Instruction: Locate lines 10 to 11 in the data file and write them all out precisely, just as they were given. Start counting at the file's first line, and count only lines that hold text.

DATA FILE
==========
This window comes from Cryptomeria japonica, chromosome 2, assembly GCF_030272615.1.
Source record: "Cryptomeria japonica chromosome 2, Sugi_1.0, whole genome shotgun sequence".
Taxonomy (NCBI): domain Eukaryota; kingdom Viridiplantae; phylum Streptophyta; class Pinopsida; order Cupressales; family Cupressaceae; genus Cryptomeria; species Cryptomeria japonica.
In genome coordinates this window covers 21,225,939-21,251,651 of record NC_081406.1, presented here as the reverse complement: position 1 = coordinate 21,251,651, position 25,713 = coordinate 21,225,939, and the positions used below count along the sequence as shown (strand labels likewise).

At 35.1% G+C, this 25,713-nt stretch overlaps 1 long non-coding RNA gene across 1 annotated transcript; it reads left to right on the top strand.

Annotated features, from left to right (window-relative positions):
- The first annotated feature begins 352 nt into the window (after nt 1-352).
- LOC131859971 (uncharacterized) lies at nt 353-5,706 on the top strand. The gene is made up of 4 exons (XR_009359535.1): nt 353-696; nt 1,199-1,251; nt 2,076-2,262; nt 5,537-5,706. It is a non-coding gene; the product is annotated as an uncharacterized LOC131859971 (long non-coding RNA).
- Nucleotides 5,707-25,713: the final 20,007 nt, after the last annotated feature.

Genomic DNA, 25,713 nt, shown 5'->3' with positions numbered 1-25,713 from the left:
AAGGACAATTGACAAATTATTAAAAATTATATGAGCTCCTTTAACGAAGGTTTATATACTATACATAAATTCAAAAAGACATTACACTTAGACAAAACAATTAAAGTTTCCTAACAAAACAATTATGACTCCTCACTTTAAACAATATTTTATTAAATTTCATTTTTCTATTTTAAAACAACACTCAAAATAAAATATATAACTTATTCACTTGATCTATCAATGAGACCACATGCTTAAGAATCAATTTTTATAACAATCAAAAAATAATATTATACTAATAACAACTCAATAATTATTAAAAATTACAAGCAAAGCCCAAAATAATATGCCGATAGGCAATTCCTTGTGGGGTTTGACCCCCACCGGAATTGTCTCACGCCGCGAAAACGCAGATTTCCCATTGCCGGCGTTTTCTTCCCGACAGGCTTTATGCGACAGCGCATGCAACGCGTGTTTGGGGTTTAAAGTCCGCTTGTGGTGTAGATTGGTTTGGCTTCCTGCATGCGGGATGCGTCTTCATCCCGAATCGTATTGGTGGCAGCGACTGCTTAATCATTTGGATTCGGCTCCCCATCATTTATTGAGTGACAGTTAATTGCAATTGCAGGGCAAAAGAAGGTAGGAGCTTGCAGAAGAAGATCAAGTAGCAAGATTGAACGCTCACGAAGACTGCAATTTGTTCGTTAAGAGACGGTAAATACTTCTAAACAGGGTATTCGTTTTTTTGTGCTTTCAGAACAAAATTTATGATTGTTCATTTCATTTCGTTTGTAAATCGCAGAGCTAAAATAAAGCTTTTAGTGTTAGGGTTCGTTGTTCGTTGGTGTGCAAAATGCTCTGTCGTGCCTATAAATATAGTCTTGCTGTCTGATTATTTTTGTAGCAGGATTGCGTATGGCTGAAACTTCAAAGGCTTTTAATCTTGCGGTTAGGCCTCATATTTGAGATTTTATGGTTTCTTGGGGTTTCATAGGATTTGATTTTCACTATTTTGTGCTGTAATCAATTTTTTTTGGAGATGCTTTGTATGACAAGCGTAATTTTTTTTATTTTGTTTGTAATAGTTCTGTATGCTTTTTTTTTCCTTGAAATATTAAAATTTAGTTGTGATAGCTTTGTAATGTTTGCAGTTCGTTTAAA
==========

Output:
Genomic DNA, 25,713 nt, shown 5'->3' with positions numbered 1-25,713 from the left:
AAGGACAATTGACAAATTATTAAAAATTATATGAGCTCCTTTAACGAAGGTTTATATACTATACATAAATTCAAAAAGACATTACACTTAGACAAAACAATTAAAGTTTCCTAACAAAACAATTATGACTCCTCACTTTAAACAATATTTTATTAAATTTCATTTTTCTATTTTAAAACAACACTCAAAATAAAATATATAACTTATTCACTTGATCTATCAATGAGACCACATGCTTAAGAATCAATTTTTATAACAATCAAAAAATAATATTATACTAATAACAACTCAATAATTATTAAAAATTACAAGCAAAGCCCAAAATAATATGCCGATAGGCAATTCCTTGTGGGGTTTGACCCCCACCGGAATTGTCTCACGCCGCGAAAACGCAGATTTCCCATTGCCGGCGTTTTCTTCCCGACAGGCTTTATGCGACAGCGCATGCAACGCGTGTTTGGGGTTTAAAGTCCGCTTGTGGTGTAGATTGGTTTGGCTTCCTGCATGCGGGATGCGTCTTCATCCCGAATCGTATTGGTGGCAGCGACTGCTTAATCATTTGGATTCGGCTCCCCATCATTTATTGAGTGACAGTTAATTGCAATTGCAGGGCAAAAGAAGGTAGGAGCTTGCAGAAGAAGATCAAGTAGCAAGATTGAACGCTCACGAAGACTGCAATTTGTTCGTTAAGAGACGGTAAATACTTCTAAACAGGGTATTCGTTTTTTTGTGCTTTCAGAACAAAATTTATGATTGTTCATTTCATTTCGTTTGTAAATCGCAGAGCTAAAATAAAGCTTTTAGTGTTAGGGTTCGTTGTTCGTTGGTGTGCAAAATGCTCTGTCGTGCCTATAAATATAGTCTTGCTGTCTGATTATTTTTGTAGCAGGATTGCGTATGGCTGAAACTTCAAAGGCTTTTAATCTTGCGGTTAGGCCTCATATTTGAGATTTTATGGTTTCTTGGGGTTTCATAGGATTTGATTTTCACTATTTTGTGCTGTAATCAATTTTTTTTGGAGATGCTTTGTATGACAAGCGTAATTTTTTTTATTTTGTTTGTAATAGTTCTGTATGCTTTTTTTTTCCTTGAAATATTAAAATTTAGTTGTGATAGCTTTGTAATGTTTGCAGTTCGTTTAAA